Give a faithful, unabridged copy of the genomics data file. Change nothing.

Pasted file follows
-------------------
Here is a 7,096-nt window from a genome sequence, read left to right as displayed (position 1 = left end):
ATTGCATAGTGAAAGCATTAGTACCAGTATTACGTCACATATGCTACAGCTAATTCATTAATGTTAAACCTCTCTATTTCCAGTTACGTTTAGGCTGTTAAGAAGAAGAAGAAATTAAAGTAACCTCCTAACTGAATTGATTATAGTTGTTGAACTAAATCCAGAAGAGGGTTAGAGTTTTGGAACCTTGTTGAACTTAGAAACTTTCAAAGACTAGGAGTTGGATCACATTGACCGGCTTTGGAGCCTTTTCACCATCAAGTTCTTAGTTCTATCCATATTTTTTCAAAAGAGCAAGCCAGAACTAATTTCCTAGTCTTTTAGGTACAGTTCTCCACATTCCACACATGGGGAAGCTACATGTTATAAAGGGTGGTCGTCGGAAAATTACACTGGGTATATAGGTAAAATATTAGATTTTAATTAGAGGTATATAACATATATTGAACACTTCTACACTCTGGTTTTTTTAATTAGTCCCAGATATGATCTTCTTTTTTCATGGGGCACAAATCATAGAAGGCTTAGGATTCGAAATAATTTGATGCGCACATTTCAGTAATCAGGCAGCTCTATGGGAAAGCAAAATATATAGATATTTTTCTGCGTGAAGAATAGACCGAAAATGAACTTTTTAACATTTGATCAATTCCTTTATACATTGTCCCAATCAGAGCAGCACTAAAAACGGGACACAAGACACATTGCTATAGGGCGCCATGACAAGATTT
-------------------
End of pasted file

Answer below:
Here is a 7,096-nt window from a genome sequence, read left to right as displayed (position 1 = left end):
ATTGCATAGTGAAAGCATTAGTACCAGTATTACGTCACATATGCTACAGCTAATTCATTAATGTTAAACCTCTCTATTTCCAGTTACGTTTAGGCTGTTAAGAAGAAGAAGAAATTAAAGTAACCTCCTAACTGAATTGATTATAGTTGTTGAACTAAATCCAGAAGAGGGTTAGAGTTTTGGAACCTTGTTGAACTTAGAAACTTTCAAAGACTAGGAGTTGGATCACATTGACCGGCTTTGGAGCCTTTTCACCATCAAGTTCTTAGTTCTATCCATATTTTTTCAAAAGAGCAAGCCAGAACTAATTTCCTAGTCTTTTAGGTACAGTTCTCCACATTCCACACATGGGGAAGCTACATGTTATAAAGGGTGGTCGTCGGAAAATTACACTGGGTATATAGGTAAAATATTAGATTTTAATTAGAGGTATATAACATATATTGAACACTTCTACACTCTGGTTTTTTTAATTAGTCCCAGATATGATCTTCTTTTTTCATGGGGCACAAATCATAGAAGGCTTAGGATTCGAAATAATTTGATGCGCACATTTCAGTAATCAGGCAGCTCTATGGGAAAGCAAAATATATAGATATTTTTCTGCGTGAAGAATAGACCGAAAATGAACTTTTTAACATTTGATCAATTCCTTTATACATTGTCCCAATCAGAGCAGCACTAAAAACGGGACACAAGACACATTGCTATAGGGCGCCATGACAAGATTT